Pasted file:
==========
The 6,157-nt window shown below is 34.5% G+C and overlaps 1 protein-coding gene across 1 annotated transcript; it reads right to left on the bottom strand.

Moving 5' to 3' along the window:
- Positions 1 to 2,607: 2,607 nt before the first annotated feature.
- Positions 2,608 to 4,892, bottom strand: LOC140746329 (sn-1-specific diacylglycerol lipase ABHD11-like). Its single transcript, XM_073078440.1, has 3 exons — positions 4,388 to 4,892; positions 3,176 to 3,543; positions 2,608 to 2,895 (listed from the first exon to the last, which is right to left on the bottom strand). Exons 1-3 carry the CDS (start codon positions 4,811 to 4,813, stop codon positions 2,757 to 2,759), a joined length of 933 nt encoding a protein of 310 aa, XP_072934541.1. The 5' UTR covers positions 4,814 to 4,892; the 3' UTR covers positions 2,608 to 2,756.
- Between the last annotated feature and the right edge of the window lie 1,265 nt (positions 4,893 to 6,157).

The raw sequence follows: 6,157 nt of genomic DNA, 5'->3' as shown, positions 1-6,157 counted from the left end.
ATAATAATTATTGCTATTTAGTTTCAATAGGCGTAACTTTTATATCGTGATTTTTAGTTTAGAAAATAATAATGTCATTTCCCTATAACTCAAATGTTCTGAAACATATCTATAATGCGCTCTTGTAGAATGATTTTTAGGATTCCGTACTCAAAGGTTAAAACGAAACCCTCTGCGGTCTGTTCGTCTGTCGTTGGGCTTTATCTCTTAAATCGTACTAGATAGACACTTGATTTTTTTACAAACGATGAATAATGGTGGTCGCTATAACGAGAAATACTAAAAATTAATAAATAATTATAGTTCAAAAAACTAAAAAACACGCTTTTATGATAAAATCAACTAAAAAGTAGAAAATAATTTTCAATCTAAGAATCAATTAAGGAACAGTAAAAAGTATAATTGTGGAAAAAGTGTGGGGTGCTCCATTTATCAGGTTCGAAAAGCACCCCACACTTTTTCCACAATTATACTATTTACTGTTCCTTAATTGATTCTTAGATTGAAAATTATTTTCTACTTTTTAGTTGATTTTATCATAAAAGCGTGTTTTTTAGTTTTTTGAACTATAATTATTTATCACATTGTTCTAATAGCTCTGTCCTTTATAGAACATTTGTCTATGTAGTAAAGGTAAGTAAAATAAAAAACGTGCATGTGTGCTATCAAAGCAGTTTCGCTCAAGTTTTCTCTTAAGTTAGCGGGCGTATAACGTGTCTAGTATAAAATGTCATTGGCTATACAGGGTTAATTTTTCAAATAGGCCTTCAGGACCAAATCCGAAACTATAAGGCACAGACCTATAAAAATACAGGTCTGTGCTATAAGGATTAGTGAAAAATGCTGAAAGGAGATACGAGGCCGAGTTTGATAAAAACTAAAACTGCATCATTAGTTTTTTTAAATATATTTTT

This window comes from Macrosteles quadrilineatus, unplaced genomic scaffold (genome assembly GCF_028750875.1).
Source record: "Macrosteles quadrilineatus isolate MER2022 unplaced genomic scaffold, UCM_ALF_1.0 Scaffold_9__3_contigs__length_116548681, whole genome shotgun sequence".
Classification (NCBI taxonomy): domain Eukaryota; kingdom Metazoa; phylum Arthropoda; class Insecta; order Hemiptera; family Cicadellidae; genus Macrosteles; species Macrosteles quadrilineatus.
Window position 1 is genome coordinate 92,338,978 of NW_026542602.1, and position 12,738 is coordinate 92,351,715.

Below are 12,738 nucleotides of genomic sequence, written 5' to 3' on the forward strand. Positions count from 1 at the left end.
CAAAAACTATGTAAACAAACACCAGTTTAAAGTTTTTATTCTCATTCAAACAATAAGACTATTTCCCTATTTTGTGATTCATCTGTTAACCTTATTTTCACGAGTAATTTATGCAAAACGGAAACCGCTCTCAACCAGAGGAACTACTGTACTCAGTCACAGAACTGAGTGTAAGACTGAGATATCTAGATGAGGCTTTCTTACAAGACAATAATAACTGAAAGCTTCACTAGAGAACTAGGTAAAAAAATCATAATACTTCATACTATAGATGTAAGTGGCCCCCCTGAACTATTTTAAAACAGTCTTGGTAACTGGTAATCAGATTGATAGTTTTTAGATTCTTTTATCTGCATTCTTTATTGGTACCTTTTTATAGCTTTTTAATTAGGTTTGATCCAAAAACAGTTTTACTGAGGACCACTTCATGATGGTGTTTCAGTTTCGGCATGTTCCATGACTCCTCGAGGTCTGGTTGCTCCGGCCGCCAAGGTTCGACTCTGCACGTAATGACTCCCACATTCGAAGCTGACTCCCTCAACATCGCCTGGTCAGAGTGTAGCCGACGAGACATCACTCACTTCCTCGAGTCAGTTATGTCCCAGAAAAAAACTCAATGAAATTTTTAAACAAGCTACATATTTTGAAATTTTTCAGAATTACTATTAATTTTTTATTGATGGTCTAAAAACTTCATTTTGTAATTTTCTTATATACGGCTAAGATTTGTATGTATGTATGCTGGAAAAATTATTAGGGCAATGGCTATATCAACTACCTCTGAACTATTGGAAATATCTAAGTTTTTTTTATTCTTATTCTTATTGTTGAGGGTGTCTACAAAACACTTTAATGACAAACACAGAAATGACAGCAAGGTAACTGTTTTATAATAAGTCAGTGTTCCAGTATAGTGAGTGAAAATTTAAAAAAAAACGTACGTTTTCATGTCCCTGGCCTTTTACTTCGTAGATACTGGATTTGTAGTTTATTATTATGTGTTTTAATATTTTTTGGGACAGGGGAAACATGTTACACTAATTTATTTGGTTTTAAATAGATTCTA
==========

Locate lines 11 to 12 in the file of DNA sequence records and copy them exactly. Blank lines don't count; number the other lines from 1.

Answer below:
Window position 1 is genome coordinate 92,338,978 of NW_026542602.1, and position 12,738 is coordinate 92,351,715.

Below are 12,738 nucleotides of genomic sequence, written 5' to 3' on the forward strand. Positions count from 1 at the left end.